How to cultivate your aroma palette
You and your friends have been talking about wanting to do it for a long time, so you all decide to pitch in and purchase a few different bottles. One friend takes a bottle, pops it open and pours it into a glass. She then takes the glass and swirls it around, taking note of the color, opacity and aroma. The glasses get passed around. Everyone takes notes as they savor each new liquid.
We’re not talking about wine tasting, we’re talking about essential oil smelling. There are similarities between the two as alluded to above, but there are also many factors to essential oil smelling that are unique to the art. Understanding how to properly smell and judge an oil will give you a deeper understanding of aromatherapy and a better idea of how to blend for aromatic purposes. Break out your bottles and get ready to smell like you’ve never smelled before.
This article was inspired by Basenotes.
- Environment: It is important that your environment is free of other aromas. A well ventilated, quiet room with low humidity and normal temperature is the optimal location for smelling EOs. The aroma of an oil can easily interact with other surrounding smells, distorting an oil’s true aroma.
- What you need: Smelling strips are recommended, because smelling straight from the bottle does not allow enough exposure to the aroma of the oil. Basenotes provides specific recommendations for smelling strips or blotters, but we at EG use these.
- The technique: Relax and concentrate. Take short sniffs and evaluate with each new sniff. The first sniff leaves the best impression of an oil’s aroma. It is recommended that you take seven sniffs at most to avoid overexposure. Take note of the aroma of each EO as you go.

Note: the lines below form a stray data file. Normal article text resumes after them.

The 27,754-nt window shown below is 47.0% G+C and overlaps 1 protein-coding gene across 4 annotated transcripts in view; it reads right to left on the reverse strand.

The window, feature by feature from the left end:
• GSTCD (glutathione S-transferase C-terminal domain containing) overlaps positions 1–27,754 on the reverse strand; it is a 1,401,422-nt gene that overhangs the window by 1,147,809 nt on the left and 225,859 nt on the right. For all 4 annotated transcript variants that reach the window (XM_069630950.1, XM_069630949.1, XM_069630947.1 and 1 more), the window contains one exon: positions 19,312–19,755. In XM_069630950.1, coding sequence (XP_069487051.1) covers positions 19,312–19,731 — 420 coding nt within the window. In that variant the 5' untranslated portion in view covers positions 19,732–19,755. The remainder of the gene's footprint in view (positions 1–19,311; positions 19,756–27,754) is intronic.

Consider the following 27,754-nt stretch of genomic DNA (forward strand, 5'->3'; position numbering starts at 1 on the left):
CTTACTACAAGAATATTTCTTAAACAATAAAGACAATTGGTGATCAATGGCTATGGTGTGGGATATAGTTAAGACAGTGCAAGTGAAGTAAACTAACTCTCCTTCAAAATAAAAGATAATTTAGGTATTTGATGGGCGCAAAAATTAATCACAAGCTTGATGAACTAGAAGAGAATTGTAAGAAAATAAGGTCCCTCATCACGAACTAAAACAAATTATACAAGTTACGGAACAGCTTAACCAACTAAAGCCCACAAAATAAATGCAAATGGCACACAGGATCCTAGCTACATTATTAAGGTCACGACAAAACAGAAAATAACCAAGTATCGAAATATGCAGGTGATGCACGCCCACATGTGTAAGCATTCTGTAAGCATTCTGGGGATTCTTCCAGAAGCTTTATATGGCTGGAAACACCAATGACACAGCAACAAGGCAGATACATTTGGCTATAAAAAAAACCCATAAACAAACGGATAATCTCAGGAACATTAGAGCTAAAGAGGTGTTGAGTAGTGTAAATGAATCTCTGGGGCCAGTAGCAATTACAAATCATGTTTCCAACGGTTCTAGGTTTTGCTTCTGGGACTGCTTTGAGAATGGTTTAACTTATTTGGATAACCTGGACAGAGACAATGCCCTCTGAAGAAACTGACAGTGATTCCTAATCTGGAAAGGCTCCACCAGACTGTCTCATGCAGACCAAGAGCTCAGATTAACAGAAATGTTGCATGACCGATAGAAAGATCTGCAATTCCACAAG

- Aroma notes: Taking note of an oil’s aroma helps to commit that aroma to memory. Earthy, balsamic, dry, spicy, sweet, floral are all examples of aroma notes. Write down what an oil reminds you of- champagne, pencil shavings, mulch, grass, candy... You can also visit an oil’s product page to see how EG describes an EO’s aroma.
- Rest your nose: It is possible for your nose to become overwhelmed by constant smelling and undiluted EOs which may result in a headache. To avoid overexposure, take breaks and clear your nose by doing something physical, like jumping jacks. Smelling coffee grounds is another way to clear the palate
- Singles only: In wine tasting, it is recommended that you start with single wines rather than blends to develop your palate faster. The same is true with essential oil smelling. With practice, you will be able to identify a blend’s components just by smelling.
- Time change: As stated before, the first sniff leaves the greatest impression. Over time, an aroma can change. One of the most significant changes is that the aroma will become more subtle as it dissipates. Smelling over time allows the beholder to know an oil’s aroma at every stage. You may also wish to take note of how long an oil’s aroma lasts.
Do you have a technique to smelling essential oils? Let us know in the comments section below!